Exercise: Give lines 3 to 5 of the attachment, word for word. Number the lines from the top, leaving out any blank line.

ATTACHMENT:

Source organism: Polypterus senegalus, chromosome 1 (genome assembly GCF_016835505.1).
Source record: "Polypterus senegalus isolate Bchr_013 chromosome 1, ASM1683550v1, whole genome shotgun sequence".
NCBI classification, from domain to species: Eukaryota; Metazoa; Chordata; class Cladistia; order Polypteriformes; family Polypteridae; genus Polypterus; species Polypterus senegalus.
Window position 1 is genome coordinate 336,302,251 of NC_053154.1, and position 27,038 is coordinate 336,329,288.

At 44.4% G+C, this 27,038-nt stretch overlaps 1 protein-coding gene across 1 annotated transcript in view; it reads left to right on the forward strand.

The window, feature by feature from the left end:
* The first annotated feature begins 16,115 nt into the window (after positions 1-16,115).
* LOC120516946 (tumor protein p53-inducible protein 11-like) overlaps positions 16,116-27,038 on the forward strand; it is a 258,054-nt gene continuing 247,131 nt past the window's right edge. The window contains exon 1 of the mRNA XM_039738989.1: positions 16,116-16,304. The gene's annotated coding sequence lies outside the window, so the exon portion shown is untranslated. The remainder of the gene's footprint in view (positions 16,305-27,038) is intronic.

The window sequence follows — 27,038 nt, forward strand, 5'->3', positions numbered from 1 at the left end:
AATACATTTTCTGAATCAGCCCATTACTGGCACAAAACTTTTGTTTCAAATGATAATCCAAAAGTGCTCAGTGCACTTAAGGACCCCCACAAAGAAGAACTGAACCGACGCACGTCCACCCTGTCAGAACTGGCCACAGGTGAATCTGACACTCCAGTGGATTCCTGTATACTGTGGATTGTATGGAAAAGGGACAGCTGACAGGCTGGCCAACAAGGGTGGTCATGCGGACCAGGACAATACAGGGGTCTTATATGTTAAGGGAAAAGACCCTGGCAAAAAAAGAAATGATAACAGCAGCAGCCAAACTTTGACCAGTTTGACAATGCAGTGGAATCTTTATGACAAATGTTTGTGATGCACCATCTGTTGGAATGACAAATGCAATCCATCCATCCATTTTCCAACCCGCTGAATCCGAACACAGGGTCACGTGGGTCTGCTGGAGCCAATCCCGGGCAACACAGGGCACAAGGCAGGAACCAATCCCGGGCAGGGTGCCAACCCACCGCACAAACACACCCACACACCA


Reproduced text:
NCBI classification, from domain to species: Eukaryota; Metazoa; Chordata; class Cladistia; order Polypteriformes; family Polypteridae; genus Polypterus; species Polypterus senegalus.
Window position 1 is genome coordinate 336,302,251 of NC_053154.1, and position 27,038 is coordinate 336,329,288.

At 44.4% G+C, this 27,038-nt stretch overlaps 1 protein-coding gene across 1 annotated transcript in view; it reads left to right on the forward strand.